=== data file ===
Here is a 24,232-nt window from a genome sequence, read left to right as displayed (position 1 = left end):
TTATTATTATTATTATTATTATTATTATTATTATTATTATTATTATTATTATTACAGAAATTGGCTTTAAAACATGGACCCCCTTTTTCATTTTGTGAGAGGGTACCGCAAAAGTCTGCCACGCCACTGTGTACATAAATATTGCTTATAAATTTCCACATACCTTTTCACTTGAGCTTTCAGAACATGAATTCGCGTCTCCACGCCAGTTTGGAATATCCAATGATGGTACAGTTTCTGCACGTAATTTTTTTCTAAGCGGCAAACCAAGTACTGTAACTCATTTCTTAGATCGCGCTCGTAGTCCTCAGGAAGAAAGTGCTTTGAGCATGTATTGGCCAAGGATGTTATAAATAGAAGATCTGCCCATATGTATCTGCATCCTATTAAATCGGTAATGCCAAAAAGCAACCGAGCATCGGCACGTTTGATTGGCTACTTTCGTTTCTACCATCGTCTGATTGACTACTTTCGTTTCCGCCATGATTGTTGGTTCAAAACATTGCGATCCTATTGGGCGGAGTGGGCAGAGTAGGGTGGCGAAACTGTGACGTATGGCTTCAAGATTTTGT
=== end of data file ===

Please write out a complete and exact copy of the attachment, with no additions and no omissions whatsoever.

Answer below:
Here is a 24,232-nt window from a genome sequence, read left to right as displayed (position 1 = left end):
TTATTATTATTATTATTATTATTATTATTATTATTATTATTATTATTATTATTACAGAAATTGGCTTTAAAACATGGACCCCCTTTTTCATTTTGTGAGAGGGTACCGCAAAAGTCTGCCACGCCACTGTGTACATAAATATTGCTTATAAATTTCCACATACCTTTTCACTTGAGCTTTCAGAACATGAATTCGCGTCTCCACGCCAGTTTGGAATATCCAATGATGGTACAGTTTCTGCACGTAATTTTTTTCTAAGCGGCAAACCAAGTACTGTAACTCATTTCTTAGATCGCGCTCGTAGTCCTCAGGAAGAAAGTGCTTTGAGCATGTATTGGCCAAGGATGTTATAAATAGAAGATCTGCCCATATGTATCTGCATCCTATTAAATCGGTAATGCCAAAAAGCAACCGAGCATCGGCACGTTTGATTGGCTACTTTCGTTTCTACCATCGTCTGATTGACTACTTTCGTTTCCGCCATGATTGTTGGTTCAAAACATTGCGATCCTATTGGGCGGAGTGGGCAGAGTAGGGTGGCGAAACTGTGACGTATGGCTTCAAGATTTTGT